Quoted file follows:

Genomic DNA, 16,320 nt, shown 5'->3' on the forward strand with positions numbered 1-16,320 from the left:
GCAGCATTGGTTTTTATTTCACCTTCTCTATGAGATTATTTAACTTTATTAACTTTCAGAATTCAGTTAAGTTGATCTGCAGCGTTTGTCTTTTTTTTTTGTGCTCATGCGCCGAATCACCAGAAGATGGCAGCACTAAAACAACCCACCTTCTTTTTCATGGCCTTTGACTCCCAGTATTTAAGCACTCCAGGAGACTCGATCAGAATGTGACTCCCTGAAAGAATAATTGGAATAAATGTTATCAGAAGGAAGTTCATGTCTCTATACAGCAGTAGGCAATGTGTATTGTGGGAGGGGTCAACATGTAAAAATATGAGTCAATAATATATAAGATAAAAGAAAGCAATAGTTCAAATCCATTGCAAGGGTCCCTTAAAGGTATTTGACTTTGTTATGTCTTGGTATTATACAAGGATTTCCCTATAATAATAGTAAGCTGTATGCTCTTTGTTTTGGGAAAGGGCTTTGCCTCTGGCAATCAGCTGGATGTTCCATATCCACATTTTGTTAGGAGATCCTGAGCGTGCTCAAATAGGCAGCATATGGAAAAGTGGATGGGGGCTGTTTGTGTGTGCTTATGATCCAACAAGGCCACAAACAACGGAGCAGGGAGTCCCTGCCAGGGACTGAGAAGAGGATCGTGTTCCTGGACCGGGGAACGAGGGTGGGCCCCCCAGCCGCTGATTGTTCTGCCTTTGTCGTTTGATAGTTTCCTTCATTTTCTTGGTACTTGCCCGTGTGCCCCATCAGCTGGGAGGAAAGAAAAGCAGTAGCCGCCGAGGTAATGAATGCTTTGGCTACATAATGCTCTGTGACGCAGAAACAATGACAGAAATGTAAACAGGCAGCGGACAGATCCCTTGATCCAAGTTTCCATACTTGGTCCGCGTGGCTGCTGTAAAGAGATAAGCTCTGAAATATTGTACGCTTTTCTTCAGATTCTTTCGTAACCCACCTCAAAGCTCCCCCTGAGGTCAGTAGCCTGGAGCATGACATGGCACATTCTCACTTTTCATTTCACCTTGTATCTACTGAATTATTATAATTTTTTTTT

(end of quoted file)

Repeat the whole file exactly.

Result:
Genomic DNA, 16,320 nt, shown 5'->3' on the forward strand with positions numbered 1-16,320 from the left:
GCAGCATTGGTTTTTATTTCACCTTCTCTATGAGATTATTTAACTTTATTAACTTTCAGAATTCAGTTAAGTTGATCTGCAGCGTTTGTCTTTTTTTTTTGTGCTCATGCGCCGAATCACCAGAAGATGGCAGCACTAAAACAACCCACCTTCTTTTTCATGGCCTTTGACTCCCAGTATTTAAGCACTCCAGGAGACTCGATCAGAATGTGACTCCCTGAAAGAATAATTGGAATAAATGTTATCAGAAGGAAGTTCATGTCTCTATACAGCAGTAGGCAATGTGTATTGTGGGAGGGGTCAACATGTAAAAATATGAGTCAATAATATATAAGATAAAAGAAAGCAATAGTTCAAATCCATTGCAAGGGTCCCTTAAAGGTATTTGACTTTGTTATGTCTTGGTATTATACAAGGATTTCCCTATAATAATAGTAAGCTGTATGCTCTTTGTTTTGGGAAAGGGCTTTGCCTCTGGCAATCAGCTGGATGTTCCATATCCACATTTTGTTAGGAGATCCTGAGCGTGCTCAAATAGGCAGCATATGGAAAAGTGGATGGGGGCTGTTTGTGTGTGCTTATGATCCAACAAGGCCACAAACAACGGAGCAGGGAGTCCCTGCCAGGGACTGAGAAGAGGATCGTGTTCCTGGACCGGGGAACGAGGGTGGGCCCCCCAGCCGCTGATTGTTCTGCCTTTGTCGTTTGATAGTTTCCTTCATTTTCTTGGTACTTGCCCGTGTGCCCCATCAGCTGGGAGGAAAGAAAAGCAGTAGCCGCCGAGGTAATGAATGCTTTGGCTACATAATGCTCTGTGACGCAGAAACAATGACAGAAATGTAAACAGGCAGCGGACAGATCCCTTGATCCAAGTTTCCATACTTGGTCCGCGTGGCTGCTGTAAAGAGATAAGCTCTGAAATATTGTACGCTTTTCTTCAGATTCTTTCGTAACCCACCTCAAAGCTCCCCCTGAGGTCAGTAGCCTGGAGCATGACATGGCACATTCTCACTTTTCATTTCACCTTGTATCTACTGAATTATTATAATTTTTTTTT